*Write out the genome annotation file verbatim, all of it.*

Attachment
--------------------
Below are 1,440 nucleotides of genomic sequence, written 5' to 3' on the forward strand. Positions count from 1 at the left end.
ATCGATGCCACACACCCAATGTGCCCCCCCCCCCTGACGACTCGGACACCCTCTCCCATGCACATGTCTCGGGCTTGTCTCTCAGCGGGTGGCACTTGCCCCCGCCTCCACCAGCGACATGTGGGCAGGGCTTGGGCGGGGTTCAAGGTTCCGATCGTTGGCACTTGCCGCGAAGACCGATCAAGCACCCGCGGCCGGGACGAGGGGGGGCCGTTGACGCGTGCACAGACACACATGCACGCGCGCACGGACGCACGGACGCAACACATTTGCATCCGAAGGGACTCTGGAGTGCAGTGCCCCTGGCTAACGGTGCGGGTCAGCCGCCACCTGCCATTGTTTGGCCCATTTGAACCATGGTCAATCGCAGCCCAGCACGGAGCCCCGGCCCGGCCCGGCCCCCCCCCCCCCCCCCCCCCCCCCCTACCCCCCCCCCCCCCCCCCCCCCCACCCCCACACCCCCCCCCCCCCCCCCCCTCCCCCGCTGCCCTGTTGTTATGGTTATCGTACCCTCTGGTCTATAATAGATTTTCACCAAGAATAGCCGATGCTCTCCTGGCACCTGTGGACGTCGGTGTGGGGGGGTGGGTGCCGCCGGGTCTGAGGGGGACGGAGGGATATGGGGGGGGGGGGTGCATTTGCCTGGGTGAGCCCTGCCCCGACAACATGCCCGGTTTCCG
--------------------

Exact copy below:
Below are 1,440 nucleotides of genomic sequence, written 5' to 3' on the forward strand. Positions count from 1 at the left end.
ATCGATGCCACACACCCAATGTGCCCCCCCCCCCTGACGACTCGGACACCCTCTCCCATGCACATGTCTCGGGCTTGTCTCTCAGCGGGTGGCACTTGCCCCCGCCTCCACCAGCGACATGTGGGCAGGGCTTGGGCGGGGTTCAAGGTTCCGATCGTTGGCACTTGCCGCGAAGACCGATCAAGCACCCGCGGCCGGGACGAGGGGGGGCCGTTGACGCGTGCACAGACACACATGCACGCGCGCACGGACGCACGGACGCAACACATTTGCATCCGAAGGGACTCTGGAGTGCAGTGCCCCTGGCTAACGGTGCGGGTCAGCCGCCACCTGCCATTGTTTGGCCCATTTGAACCATGGTCAATCGCAGCCCAGCACGGAGCCCCGGCCCGGCCCGGCCCCCCCCCCCCCCCCCCCCCCCCCCTACCCCCCCCCCCCCCCCCCCCCCCACCCCCACACCCCCCCCCCCCCCCCCCCTCCCCCGCTGCCCTGTTGTTATGGTTATCGTACCCTCTGGTCTATAATAGATTTTCACCAAGAATAGCCGATGCTCTCCTGGCACCTGTGGACGTCGGTGTGGGGGGGTGGGTGCCGCCGGGTCTGAGGGGGACGGAGGGATATGGGGGGGGGGGGTGCATTTGCCTGGGTGAGCCCTGCCCCGACAACATGCCCGGTTTCCG